Seasonal Flu Shot
Note: “Prevention and Control of Seasonal Influenza with Vaccines: Recommendations of the Advisory Committee on Immunization Practices — United States, 2019–20 Influenza Season” has been published. CDC recommends annual influenza vaccination for everyone 6 months and older with any licensed, influenza vaccine that is appropriate for the recipient’s age and health status, (IIV, RIV4, or LAIV4) with no preference expressed for any one vaccine over another. Content on this website is being updated to reflect this most recent guidance. More information about the upcoming 2019-2020 flu season is available.
An influenza shot is a vaccine given with a needle, usually in the arm. Seasonal influenza shots protect against the three or four influenza viruses that research indicates will be most common during the season.
There are different influenza vaccine manufacturers and multiple influenza vaccine products licensed and recommended for use in the United States.
CDC recommends use of any licensed, age-appropriate influenza vaccine during the 2019-2020 influenza season, including inactivated influenza vaccine [IIV], recombinant influenza vaccine [RIV], or live attenuated influenza vaccine (LAIV). No preference is expressed for any influenza vaccine over another. Both trivalent (three-component) and quadrivalent (four-component) influenza vaccines will be available.
Trivalent influenza vaccines include:
- A trivalent influenza shot made with adjuvant (Fluad), licensed for people 65 years and older.
- A high-dose influenza vaccine (Fluzone High-Dose), licensed for people 65 years and older.
Quadrivalent flu vaccines include:
- Standard-dose quadrivalent influenza shots that are manufactured using virus grown in eggs. These include Afluria Quadrivalent, Fluarix Quadrivalent, FluLaval Quadrivalent, and Fluzone Quadrivalent. Different influenza shots are licensed for different age groups. Some are licensed for children as young as 6 months of age. Most influenza shots are given in an arm muscle with a needle. One quadrivalent influenza shot (Afluria Quadrivalent) can be given either with a needle (for people aged 6 months and older) or with a jet injector (for people aged 18 through 64 years only).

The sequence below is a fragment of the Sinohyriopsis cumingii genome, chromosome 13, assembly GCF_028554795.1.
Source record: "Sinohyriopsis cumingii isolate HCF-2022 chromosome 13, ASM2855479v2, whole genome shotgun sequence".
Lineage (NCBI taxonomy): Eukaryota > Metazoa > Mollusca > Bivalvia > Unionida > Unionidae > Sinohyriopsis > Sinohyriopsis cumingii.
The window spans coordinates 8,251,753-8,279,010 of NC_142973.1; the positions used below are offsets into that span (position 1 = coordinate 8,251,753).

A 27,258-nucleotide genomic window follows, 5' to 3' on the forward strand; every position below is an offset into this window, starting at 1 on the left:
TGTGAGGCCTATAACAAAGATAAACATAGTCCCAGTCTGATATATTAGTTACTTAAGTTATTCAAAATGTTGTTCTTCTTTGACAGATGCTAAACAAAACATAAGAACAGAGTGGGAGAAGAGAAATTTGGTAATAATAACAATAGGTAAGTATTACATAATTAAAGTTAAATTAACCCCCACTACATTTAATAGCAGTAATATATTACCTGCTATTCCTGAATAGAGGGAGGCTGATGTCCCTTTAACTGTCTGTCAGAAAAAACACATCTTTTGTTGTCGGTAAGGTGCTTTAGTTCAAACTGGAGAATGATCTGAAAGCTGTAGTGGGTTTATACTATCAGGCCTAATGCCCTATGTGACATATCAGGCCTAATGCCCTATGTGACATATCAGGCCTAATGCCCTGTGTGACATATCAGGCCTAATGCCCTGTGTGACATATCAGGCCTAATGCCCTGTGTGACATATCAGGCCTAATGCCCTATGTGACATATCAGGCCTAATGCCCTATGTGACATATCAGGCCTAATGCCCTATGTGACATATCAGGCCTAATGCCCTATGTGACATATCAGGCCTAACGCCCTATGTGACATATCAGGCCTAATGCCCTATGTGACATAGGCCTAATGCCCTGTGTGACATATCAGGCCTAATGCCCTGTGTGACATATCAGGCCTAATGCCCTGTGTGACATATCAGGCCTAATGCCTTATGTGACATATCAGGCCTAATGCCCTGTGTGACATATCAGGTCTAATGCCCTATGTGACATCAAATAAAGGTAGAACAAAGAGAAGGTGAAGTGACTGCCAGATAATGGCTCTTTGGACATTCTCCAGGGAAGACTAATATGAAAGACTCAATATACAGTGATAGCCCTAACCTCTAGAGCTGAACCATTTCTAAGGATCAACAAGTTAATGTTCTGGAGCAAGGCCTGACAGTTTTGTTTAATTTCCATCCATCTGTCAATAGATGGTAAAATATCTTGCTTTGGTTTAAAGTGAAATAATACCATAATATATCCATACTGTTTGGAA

- A quadrivalent cell-based influenza shot (Flucelvax Quadrivalent) containing virus grown in cell culture, which is licensed for people 4 years and older. This season, all four of the vaccine viruses used in Flucelvax have been grown in cells, making the vaccine totally egg-free.
- Recombinant quadrivalent influenza shot (Flublok Quadrivalent), an egg-free vaccine, approved for people 18 years and older.
There are many vaccine options to choose from, but the most important thing is for all people 6 months and older to get an influenza vaccine every year. If you have questions about which vaccine is best for you, talk to your doctor or other health care professional. More information on approved influenza vaccines for the 2019-2020 influenza season, and age indications for each vaccine are available in CDC’s Table: U.S. Influenza Vaccine Products for the 2019-20 Season
More information on who should and who should not get an influenza vaccine is available.
Influenza vaccine effectiveness (VE) can vary from season to season. The protection provided by an influenza vaccine depends on the age and health status of the person getting the vaccine, and the similarity or “match” between the viruses used to produce vaccine and those in circulation.
While influenza vaccine varies in how well it works, every season influenza vaccines prevent millions of influenza illnesses, tens of thousands of hospitalizations and thousands of deaths.
- What is the flu shot?
- Is there more than one type of flu shot available?
- Who should and who should not get an influenza vaccine?
- What are the side effects that could occur?
- Can severe problems occur?
- What should I do if I have had a serious reaction to seasonal influenza vaccine?
- Why do some people not feel well after getting the flu shot?
- What about people who get a flu shot and still get sick with flu symptoms?
- What protection does the flu vaccine provide if I do get sick with flu?
- Egg Allergy
Common side effects from a flu shot include soreness, redness, and/or swelling where the shot was given, headache (low grade), fever, nausea, muscle aches, and fatigue. The flu shot, like other injections, can occasionally cause fainting.